Ever since Oncosec, a biotech company that is developing immunotherapy treatments for cancer, moved its headquarters from California to Pennington last year, the company has launched new drug trials, expanded its staff, and raised millions in capital. Investors are skeptical of the company’s efforts, as Oncosec stock has lost two-thirds of its value in the last year.
Nevertheless, CEO Daniel J. O’Connor says the company is pushing ahead with a trial intended to demonstrate the life-extending ability of its drug, Tavo, when delivered together with Merck’s Keytruda, an already-approved immunotherapy agent, against patients with late-stage melanoma that has resisted conventional treatment and even other forms of immunotherapy. If the trial is successful, it could be evaluated under the FDA’s accelerated review program for orphan drugs.
“The Keynote 695 study (Keynote being the designation Merck gives to Keytruda studies) is important because it has the potential, if successful, to give us the opportunity to make Tavo available to patients,” O’Connor says.
Oncosec’s product combines two factors: the therapy itself, and a unique delivery method. “It’s a marriage between physics and biology,” O’Connor says.
Like other immunotherapy drugs, Tavo doesn’t destroy tumors directly. Instead, it causes tumors to produce a naturally occurring interleukin called IL-12, which makes the cancer cells vulnerable to the body’s own immune system. Tavo does this by introducing plasmids — snippets of DNA — into the cancer cells, which changes their genetic makeup and causes them to produce IL-12. “It’s something the body already makes, but in the case of a tumor, that element is missing,” O’Connor says. “A good metaphor might be putting yeast back into a cake.”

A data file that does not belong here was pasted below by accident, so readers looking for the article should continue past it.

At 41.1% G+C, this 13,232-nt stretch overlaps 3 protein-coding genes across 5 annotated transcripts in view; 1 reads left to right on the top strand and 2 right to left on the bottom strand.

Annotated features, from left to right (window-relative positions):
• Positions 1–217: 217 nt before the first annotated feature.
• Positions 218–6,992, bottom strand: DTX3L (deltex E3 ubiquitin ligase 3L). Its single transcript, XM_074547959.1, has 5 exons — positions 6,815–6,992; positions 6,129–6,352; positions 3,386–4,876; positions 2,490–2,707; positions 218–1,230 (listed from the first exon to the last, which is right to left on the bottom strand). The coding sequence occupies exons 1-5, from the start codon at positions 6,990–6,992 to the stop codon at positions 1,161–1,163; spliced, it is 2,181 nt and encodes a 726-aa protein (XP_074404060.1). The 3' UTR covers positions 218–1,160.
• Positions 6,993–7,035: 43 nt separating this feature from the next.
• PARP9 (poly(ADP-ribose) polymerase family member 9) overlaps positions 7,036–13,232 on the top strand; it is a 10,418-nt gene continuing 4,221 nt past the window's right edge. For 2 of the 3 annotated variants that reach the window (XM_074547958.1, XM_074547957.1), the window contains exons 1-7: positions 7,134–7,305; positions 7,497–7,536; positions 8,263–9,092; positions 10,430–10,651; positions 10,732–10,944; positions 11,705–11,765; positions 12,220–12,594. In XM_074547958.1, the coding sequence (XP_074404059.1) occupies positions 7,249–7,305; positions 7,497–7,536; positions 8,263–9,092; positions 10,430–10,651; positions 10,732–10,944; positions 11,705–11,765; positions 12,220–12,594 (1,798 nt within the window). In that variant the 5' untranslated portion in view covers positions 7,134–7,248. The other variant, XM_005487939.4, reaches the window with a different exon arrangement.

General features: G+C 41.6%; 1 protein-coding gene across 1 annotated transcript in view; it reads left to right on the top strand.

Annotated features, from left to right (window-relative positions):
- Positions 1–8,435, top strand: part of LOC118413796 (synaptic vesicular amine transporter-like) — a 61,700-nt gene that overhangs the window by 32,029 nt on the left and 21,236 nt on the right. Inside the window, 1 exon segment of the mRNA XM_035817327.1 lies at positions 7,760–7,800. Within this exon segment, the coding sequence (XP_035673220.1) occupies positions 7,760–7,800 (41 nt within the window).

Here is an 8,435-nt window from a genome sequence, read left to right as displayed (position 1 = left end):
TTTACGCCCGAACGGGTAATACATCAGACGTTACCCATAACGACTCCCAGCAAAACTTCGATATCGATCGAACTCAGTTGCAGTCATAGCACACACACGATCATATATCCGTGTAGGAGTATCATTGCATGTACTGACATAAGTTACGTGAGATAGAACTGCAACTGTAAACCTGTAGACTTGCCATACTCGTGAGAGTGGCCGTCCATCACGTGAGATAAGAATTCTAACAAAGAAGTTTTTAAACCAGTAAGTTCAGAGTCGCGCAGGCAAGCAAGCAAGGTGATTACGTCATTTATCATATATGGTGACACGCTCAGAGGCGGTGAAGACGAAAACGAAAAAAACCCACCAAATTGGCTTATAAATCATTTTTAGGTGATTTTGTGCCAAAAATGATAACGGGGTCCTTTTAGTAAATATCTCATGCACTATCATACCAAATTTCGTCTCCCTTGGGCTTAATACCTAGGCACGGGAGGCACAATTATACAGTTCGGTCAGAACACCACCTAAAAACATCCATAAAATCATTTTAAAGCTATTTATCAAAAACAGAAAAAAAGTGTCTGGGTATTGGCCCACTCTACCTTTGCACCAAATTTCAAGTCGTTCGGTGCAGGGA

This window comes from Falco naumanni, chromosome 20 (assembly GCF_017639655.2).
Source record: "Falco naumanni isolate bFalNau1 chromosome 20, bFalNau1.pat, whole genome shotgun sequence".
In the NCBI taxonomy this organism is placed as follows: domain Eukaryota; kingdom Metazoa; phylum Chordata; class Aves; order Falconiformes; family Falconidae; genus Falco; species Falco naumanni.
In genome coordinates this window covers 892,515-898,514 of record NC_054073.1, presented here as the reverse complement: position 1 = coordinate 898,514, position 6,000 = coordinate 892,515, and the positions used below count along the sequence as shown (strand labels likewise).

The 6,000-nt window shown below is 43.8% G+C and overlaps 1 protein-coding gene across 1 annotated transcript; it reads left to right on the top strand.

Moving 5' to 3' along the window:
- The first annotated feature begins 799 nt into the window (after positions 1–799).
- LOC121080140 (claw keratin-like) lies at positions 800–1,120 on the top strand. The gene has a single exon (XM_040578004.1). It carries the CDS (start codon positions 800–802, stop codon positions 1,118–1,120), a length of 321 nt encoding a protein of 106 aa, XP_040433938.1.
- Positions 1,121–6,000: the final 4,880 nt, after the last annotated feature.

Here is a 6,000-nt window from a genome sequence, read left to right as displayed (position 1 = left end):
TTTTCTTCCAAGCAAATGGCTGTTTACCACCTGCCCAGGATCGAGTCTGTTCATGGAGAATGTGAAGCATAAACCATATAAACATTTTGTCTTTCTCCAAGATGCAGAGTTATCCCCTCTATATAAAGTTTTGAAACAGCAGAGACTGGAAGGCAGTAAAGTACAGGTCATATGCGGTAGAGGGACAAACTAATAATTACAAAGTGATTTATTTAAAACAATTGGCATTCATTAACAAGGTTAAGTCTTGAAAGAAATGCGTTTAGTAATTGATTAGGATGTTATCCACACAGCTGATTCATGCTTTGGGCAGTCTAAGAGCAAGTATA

O’Connor says he hopes that Tavo’s anti-cancer powers will be amplified by combining it with Keytruda, an immunotherapy agent that attacks the mechanisms that normally protect cancer cells from immune system response.
A unique aspect of Tavo is the means by which it is delivered. Before injecting Tavo into a tumor, a six-pronged microneedle electrical probe is inserted into the tumor and electricity applied — enough to cause the cell walls of the tumor to become more permeable, but not enough to be painful to the patient.
A syringe full of billions of plasmids immediately follows the electrical probe. Large tumors might require multiple injections. O’Connor says once the tumor cells start producing Il-12 there is a cascade effect that can affect cancer cells throughout the body, not just in the tumors.
O’Connor says about 180 patients so far have been given courses of Tavo, for a total of hundreds of doses, with few “adverse events” reported, mostly minor. The most severe complications patients encountered were two skin infections treated with antibiotics. “The safety profile that’s emerging is very compelling,” O’Connor says.
But does it work? It’s too early to say. Only about 20 patients have been evaluated so far in studies. After three months of treatment, one person saw their tumors completely go away, while in five patients, they had begun to shrink. From such a small sample size, it is impossible to get an idea of how effective the treatment is.
However, O’Connor is encouraged by the results so far. “I think it tells you the trajectory we are on,” he says.